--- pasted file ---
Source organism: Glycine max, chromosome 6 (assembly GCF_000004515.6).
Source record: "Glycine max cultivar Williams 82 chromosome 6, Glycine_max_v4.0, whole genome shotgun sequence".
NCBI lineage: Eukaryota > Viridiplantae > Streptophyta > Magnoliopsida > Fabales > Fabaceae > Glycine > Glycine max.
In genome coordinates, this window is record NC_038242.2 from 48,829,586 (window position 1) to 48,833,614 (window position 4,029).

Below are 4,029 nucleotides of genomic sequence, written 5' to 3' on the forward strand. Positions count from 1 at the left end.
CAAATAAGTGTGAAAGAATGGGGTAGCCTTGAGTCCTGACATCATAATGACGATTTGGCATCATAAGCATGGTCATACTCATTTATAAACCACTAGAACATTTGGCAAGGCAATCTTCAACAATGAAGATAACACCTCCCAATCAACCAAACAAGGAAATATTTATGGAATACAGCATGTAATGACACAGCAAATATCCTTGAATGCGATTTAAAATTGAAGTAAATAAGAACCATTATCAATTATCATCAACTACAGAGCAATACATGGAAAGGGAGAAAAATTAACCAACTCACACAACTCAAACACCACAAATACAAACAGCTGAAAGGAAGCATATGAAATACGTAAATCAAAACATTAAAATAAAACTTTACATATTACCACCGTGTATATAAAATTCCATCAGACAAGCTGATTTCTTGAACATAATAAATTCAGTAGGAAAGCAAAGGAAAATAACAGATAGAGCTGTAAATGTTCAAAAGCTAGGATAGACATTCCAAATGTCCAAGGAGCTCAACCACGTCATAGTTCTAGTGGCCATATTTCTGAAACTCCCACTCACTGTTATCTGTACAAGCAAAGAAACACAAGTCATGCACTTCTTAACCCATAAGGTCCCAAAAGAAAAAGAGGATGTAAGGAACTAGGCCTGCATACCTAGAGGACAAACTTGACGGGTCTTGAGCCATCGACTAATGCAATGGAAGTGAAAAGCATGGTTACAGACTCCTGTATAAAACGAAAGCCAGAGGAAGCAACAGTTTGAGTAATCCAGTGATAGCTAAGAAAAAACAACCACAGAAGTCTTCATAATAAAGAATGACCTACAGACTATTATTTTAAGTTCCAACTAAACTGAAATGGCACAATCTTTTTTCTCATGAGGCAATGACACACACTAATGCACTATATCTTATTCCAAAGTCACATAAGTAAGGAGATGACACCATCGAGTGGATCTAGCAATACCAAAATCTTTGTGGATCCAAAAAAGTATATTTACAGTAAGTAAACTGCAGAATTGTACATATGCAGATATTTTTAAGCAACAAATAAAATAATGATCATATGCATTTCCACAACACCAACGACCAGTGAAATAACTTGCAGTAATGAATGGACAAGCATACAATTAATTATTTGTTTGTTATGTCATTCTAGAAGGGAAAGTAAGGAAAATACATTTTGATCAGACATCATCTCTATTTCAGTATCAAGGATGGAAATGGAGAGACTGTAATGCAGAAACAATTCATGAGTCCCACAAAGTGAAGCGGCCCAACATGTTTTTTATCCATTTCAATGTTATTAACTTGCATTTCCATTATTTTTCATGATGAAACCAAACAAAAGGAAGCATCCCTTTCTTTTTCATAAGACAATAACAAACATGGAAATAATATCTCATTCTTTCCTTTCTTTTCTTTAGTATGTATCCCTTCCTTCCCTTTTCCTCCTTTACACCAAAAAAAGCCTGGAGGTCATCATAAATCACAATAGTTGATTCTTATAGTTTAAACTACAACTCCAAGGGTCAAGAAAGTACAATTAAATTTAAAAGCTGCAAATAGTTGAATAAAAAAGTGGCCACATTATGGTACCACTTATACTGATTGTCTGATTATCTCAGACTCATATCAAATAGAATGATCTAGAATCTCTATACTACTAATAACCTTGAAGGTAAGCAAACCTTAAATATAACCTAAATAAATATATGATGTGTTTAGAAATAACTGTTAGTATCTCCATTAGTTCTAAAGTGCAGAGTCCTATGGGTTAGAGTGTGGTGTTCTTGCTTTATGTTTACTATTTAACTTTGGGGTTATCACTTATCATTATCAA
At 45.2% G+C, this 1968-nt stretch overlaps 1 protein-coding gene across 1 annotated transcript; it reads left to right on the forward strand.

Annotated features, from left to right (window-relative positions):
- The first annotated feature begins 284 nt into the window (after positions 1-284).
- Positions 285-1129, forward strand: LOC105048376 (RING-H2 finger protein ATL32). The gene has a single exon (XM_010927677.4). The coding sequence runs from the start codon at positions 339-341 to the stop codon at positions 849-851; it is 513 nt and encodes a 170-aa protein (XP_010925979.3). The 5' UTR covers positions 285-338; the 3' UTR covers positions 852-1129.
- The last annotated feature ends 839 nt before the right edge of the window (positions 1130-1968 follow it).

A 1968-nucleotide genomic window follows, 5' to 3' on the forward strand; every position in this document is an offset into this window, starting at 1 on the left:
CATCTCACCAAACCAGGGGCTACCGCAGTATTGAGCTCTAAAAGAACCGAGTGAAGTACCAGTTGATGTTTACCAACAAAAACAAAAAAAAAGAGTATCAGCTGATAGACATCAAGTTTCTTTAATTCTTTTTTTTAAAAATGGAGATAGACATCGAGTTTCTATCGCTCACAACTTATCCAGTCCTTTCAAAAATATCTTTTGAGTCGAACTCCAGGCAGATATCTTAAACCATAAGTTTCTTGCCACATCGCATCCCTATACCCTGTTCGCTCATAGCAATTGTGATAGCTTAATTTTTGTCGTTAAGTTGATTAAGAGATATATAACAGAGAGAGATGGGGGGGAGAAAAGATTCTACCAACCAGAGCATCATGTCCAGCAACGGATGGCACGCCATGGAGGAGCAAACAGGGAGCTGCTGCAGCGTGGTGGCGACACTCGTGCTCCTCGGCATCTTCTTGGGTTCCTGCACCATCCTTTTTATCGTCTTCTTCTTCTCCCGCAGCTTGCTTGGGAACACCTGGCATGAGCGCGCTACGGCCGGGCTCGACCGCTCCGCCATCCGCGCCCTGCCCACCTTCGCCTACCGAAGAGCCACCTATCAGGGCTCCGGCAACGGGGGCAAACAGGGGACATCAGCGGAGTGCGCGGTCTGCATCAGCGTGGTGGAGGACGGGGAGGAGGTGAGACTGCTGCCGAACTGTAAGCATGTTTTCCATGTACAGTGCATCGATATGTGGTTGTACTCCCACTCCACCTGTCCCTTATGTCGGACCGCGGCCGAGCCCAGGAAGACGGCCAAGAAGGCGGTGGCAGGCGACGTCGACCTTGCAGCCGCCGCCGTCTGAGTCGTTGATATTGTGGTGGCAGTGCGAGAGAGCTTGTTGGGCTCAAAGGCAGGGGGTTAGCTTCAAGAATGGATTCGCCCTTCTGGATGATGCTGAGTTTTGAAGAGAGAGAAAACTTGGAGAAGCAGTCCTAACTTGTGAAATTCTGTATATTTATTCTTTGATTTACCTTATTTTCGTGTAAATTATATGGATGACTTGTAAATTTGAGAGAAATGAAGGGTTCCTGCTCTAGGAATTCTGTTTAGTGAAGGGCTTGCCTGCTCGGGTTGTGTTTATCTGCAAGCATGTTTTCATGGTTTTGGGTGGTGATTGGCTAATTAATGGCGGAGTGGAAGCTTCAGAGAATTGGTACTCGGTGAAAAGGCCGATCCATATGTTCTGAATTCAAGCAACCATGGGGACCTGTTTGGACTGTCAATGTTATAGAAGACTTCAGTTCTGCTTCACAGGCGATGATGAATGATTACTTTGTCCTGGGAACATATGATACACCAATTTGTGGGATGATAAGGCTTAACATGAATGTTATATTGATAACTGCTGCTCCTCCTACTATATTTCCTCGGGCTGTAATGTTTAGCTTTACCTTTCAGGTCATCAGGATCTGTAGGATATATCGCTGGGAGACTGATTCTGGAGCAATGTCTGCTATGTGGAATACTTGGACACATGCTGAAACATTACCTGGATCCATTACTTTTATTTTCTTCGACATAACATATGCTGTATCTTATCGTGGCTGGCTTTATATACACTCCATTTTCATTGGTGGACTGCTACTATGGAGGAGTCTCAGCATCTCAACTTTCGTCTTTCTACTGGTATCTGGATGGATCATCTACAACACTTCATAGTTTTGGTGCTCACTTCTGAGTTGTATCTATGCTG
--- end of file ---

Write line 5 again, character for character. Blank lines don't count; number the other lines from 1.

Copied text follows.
Below are 4,029 nucleotides of genomic sequence, written 5' to 3' on the forward strand. Positions count from 1 at the left end.